Camp v StateAnnotate this Case
Camp v State
1940 OK CR 86
104 P.2d 572
70 Okl.Cr. 68
Oklahoma Court of Criminal Appeals
I. Evidence-Right to Make Reasonable Inquiry of Persons Where Crime Suspected or Anticipated. For the purpose of preserving the peace and to prevent crime, a peace officer or private citizen may make reasonable inquiry of persons coming under his observation or brought to his knowledge under circumstances which reasonably suggest that a crime has been or is about to be committed.
2. Searches and Seizures-Waiver of Right to Immunity. The right to immunity from a search and seizure without a search warrant may be waived.
3. Same-Waiver of Right by Giving Permission to Officers to Examine Package in Automobile. Where police officers stop a person for the purpose of making inquiry as to certain actions which look suspicious and ask and are given permission to examine a package in the automobile, such permission on the part of the accused constitutes a waiver of his constitutional right to immunity from a search and seizure without a search warrant.
4. Appeal and Error-Sufficiency of Evidence to Sustain Conviction. Where the evidence and reasonable and logical inferences and deductions to be drawn from it are sufficient to convince the jury beyond a reasonable doubt of the defendant's guilt, this court will not disturb the verdict for insufficiency.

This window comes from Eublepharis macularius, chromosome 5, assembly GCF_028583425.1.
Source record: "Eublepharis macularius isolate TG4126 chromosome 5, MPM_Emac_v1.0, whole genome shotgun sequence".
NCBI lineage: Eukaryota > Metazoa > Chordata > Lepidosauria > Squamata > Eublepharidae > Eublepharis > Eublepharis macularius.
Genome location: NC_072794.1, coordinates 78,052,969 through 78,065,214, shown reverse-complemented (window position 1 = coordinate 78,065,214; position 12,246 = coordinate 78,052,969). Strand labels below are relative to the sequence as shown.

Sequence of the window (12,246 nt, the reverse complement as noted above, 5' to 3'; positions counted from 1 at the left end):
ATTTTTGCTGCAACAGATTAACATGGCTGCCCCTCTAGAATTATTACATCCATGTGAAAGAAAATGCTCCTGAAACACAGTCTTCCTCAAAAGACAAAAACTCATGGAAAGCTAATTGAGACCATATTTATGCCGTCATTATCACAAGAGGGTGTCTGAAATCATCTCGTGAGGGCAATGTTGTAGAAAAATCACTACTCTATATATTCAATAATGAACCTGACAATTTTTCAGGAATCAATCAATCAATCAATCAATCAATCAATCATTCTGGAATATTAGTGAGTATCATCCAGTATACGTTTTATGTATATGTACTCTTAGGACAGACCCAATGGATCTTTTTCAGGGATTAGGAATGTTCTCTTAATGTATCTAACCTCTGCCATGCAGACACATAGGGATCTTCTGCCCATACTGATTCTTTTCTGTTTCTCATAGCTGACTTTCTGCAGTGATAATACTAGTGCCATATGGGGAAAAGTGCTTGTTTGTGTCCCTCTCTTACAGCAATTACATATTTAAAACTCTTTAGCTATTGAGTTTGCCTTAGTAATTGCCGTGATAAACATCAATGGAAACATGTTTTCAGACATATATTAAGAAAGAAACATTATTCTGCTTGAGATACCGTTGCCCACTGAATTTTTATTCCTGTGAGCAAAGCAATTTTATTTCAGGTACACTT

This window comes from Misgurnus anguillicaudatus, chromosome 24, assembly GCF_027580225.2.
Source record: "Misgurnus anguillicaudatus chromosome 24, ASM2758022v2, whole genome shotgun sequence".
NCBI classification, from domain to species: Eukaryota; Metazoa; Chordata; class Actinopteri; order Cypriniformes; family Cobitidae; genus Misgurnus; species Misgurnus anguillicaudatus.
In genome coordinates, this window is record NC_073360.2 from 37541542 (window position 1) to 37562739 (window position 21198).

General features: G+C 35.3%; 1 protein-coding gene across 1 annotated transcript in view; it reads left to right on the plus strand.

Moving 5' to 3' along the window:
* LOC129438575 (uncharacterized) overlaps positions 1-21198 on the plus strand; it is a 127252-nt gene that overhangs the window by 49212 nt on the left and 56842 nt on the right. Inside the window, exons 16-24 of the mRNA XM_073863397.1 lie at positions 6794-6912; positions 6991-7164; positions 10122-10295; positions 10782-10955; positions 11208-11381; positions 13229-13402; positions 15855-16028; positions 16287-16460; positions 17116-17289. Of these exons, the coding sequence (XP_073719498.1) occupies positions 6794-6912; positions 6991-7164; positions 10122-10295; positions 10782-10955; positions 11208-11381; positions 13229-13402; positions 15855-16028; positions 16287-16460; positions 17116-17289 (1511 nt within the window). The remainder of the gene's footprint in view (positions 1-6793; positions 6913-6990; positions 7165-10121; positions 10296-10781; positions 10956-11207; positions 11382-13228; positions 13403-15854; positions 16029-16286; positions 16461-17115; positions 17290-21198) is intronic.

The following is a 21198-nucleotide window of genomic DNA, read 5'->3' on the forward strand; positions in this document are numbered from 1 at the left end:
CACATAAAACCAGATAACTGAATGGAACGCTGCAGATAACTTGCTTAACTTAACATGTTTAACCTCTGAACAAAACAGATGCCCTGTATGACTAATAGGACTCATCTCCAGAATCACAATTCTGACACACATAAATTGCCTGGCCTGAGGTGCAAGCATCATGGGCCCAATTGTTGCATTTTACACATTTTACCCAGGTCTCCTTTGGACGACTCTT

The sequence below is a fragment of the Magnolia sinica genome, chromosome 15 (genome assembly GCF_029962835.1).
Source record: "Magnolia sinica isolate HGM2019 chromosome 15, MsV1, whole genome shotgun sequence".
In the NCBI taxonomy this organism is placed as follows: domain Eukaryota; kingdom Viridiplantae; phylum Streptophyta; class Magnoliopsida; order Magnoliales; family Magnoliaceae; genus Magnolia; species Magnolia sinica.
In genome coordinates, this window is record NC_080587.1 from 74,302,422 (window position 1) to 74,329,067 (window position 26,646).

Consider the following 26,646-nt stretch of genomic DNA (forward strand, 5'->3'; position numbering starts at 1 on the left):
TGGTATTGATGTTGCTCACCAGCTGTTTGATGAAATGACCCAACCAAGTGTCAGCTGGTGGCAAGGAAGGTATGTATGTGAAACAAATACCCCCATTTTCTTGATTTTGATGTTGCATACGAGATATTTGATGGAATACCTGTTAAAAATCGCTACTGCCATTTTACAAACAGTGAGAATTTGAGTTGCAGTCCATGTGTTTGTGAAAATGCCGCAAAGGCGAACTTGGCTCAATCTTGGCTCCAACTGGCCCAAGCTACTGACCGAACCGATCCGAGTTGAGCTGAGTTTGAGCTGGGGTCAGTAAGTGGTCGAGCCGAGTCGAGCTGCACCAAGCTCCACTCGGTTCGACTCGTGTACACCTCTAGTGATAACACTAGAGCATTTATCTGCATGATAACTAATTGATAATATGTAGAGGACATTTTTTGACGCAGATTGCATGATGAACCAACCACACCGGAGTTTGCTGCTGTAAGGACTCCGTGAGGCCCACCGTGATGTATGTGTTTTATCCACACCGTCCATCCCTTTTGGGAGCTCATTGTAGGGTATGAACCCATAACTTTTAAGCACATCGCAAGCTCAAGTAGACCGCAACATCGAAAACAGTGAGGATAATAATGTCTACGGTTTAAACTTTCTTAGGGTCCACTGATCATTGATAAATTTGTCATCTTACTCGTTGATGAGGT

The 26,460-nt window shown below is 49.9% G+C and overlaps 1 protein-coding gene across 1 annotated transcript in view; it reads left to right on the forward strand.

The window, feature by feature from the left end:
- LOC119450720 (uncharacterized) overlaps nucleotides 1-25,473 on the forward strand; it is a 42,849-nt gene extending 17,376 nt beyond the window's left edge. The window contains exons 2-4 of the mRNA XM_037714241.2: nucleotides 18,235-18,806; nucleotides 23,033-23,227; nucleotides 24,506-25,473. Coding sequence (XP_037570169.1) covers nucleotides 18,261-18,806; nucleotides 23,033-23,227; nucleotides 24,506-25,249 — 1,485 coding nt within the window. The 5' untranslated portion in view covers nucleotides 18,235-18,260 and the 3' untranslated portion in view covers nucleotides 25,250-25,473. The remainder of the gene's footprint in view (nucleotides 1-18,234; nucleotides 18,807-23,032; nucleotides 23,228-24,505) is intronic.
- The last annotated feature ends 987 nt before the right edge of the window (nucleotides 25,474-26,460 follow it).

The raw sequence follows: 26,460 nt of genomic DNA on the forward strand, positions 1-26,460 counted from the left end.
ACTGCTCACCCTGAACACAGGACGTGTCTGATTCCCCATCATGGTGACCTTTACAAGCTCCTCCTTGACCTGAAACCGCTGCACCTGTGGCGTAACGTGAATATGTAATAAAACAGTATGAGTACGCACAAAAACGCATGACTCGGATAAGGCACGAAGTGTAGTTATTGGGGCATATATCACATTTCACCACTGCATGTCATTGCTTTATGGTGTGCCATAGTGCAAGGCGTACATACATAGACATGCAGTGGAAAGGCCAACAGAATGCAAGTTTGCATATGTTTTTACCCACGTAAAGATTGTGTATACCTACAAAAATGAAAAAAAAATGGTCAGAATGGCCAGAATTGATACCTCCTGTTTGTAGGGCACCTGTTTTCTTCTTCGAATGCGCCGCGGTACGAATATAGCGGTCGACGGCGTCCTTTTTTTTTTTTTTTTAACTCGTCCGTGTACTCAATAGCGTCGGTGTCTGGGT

Appeal from District Court, Oklahoma County; Sam Hooker, Judge.
O. L. Camp was convicted for receiving stolen property, and he appeals. Affirmed.
Mathers & Mathers, of Oklahoma City, for plaintiff in error.
Mac Q. Williamson, Atty. Gen., and Jess L. Pullen, Asst. Atty. Gen., for defendant in error.
JONES, J. The defendant O. L. Camp was charged by information in the district court of Oklahoma county on August 30, 1938, with the offense of receiving stolen property; was tried, convicted, and his punishment fixed at a fine of $200, and he has appealed to this court.
The state's evidence, in substance, is that on July 15, 1938, eight two-pound chickens, dressed and with the legs cut off below the knee joints, which were wrapped in white paper and put in a brown sack with "Dinette" written on it in red pencil, were taken from the delivery truck of the Walnut Street Produce Company, The driver of the truck later identified the chickens taken from the defendant's wife as being the chickens that were stolen from his truck; but the chickens were in a different sack.